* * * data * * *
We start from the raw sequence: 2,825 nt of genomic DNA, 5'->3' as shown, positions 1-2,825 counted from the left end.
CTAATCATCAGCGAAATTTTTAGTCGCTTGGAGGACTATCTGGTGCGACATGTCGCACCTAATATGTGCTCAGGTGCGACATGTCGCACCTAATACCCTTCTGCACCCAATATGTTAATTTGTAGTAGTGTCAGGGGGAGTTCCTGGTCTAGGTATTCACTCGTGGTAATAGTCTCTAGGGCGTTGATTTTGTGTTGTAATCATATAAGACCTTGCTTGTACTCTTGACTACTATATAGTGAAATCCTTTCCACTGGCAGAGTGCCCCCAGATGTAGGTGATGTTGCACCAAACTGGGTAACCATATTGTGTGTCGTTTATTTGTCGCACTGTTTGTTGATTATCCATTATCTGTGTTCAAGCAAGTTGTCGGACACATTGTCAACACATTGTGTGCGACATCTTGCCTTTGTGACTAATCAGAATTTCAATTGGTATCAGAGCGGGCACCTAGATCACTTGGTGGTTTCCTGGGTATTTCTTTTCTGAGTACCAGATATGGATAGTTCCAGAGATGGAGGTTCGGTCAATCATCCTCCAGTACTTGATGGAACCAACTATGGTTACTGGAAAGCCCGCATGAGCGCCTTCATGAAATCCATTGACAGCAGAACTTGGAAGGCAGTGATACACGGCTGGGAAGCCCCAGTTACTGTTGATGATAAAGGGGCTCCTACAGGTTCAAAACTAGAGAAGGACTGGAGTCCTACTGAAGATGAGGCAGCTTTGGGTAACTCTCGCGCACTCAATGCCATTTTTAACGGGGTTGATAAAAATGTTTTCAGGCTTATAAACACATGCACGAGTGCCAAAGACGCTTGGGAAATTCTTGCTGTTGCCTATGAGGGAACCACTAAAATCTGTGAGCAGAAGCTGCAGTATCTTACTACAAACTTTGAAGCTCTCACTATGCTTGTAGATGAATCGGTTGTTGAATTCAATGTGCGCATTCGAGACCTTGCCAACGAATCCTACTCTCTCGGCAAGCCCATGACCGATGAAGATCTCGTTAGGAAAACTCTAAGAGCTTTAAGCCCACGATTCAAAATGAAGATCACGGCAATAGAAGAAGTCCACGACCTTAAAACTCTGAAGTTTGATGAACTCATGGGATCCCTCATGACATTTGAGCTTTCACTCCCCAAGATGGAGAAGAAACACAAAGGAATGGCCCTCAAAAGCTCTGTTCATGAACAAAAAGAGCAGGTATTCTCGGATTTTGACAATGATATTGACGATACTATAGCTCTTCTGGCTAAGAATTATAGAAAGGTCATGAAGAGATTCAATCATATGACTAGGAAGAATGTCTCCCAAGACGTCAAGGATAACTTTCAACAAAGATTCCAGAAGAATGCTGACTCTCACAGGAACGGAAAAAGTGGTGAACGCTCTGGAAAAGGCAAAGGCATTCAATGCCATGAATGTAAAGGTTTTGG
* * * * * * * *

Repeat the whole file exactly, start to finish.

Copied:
We start from the raw sequence: 2,825 nt of genomic DNA, 5'->3' as shown, positions 1-2,825 counted from the left end.
CTAATCATCAGCGAAATTTTTAGTCGCTTGGAGGACTATCTGGTGCGACATGTCGCACCTAATATGTGCTCAGGTGCGACATGTCGCACCTAATACCCTTCTGCACCCAATATGTTAATTTGTAGTAGTGTCAGGGGGAGTTCCTGGTCTAGGTATTCACTCGTGGTAATAGTCTCTAGGGCGTTGATTTTGTGTTGTAATCATATAAGACCTTGCTTGTACTCTTGACTACTATATAGTGAAATCCTTTCCACTGGCAGAGTGCCCCCAGATGTAGGTGATGTTGCACCAAACTGGGTAACCATATTGTGTGTCGTTTATTTGTCGCACTGTTTGTTGATTATCCATTATCTGTGTTCAAGCAAGTTGTCGGACACATTGTCAACACATTGTGTGCGACATCTTGCCTTTGTGACTAATCAGAATTTCAATTGGTATCAGAGCGGGCACCTAGATCACTTGGTGGTTTCCTGGGTATTTCTTTTCTGAGTACCAGATATGGATAGTTCCAGAGATGGAGGTTCGGTCAATCATCCTCCAGTACTTGATGGAACCAACTATGGTTACTGGAAAGCCCGCATGAGCGCCTTCATGAAATCCATTGACAGCAGAACTTGGAAGGCAGTGATACACGGCTGGGAAGCCCCAGTTACTGTTGATGATAAAGGGGCTCCTACAGGTTCAAAACTAGAGAAGGACTGGAGTCCTACTGAAGATGAGGCAGCTTTGGGTAACTCTCGCGCACTCAATGCCATTTTTAACGGGGTTGATAAAAATGTTTTCAGGCTTATAAACACATGCACGAGTGCCAAAGACGCTTGGGAAATTCTTGCTGTTGCCTATGAGGGAACCACTAAAATCTGTGAGCAGAAGCTGCAGTATCTTACTACAAACTTTGAAGCTCTCACTATGCTTGTAGATGAATCGGTTGTTGAATTCAATGTGCGCATTCGAGACCTTGCCAACGAATCCTACTCTCTCGGCAAGCCCATGACCGATGAAGATCTCGTTAGGAAAACTCTAAGAGCTTTAAGCCCACGATTCAAAATGAAGATCACGGCAATAGAAGAAGTCCACGACCTTAAAACTCTGAAGTTTGATGAACTCATGGGATCCCTCATGACATTTGAGCTTTCACTCCCCAAGATGGAGAAGAAACACAAAGGAATGGCCCTCAAAAGCTCTGTTCATGAACAAAAAGAGCAGGTATTCTCGGATTTTGACAATGATATTGACGATACTATAGCTCTTCTGGCTAAGAATTATAGAAAGGTCATGAAGAGATTCAATCATATGACTAGGAAGAATGTCTCCCAAGACGTCAAGGATAACTTTCAACAAAGATTCCAGAAGAATGCTGACTCTCACAGGAACGGAAAAAGTGGTGAACGCTCTGGAAAAGGCAAAGGCATTCAATGCCATGAATGTAAAGGTTTTGG